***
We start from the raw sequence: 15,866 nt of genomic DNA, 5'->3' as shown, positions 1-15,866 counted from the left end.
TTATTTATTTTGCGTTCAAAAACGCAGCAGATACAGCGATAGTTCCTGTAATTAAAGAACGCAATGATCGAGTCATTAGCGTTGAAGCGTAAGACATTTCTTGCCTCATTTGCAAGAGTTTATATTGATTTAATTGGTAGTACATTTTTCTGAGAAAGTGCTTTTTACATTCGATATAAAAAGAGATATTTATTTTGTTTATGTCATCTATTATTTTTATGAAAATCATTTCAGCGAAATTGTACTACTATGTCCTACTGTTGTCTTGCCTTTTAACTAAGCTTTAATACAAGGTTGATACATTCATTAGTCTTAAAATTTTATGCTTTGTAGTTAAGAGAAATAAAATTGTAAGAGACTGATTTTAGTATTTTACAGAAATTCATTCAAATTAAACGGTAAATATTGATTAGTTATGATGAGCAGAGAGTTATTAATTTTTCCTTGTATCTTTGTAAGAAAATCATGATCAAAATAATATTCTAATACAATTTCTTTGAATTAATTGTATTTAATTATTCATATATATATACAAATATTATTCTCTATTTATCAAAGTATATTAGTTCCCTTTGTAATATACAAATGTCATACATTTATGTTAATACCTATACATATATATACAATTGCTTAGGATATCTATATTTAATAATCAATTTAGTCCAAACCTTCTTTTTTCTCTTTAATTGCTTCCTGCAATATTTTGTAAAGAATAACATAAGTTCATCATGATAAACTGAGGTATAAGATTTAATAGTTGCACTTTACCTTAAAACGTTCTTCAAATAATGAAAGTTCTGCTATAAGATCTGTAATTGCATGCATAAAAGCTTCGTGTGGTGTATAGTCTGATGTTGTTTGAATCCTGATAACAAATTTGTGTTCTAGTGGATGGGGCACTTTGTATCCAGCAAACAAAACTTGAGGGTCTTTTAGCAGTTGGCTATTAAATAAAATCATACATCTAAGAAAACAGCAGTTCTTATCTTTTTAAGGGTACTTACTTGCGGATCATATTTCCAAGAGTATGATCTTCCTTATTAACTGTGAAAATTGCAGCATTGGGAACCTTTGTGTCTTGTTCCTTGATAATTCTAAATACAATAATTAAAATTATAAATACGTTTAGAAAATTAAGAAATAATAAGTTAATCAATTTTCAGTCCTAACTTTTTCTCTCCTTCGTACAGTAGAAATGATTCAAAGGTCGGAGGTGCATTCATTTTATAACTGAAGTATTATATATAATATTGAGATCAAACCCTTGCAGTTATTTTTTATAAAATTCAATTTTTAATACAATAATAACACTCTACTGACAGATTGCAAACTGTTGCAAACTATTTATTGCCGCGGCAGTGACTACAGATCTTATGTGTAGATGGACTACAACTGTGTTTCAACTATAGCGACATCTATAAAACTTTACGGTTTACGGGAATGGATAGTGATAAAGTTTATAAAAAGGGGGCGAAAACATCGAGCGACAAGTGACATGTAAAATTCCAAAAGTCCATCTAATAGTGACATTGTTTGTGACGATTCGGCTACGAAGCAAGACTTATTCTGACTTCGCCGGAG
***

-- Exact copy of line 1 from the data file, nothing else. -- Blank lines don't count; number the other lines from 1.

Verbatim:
We start from the raw sequence: 15,866 nt of genomic DNA, 5'->3' as shown, positions 1-15,866 counted from the left end.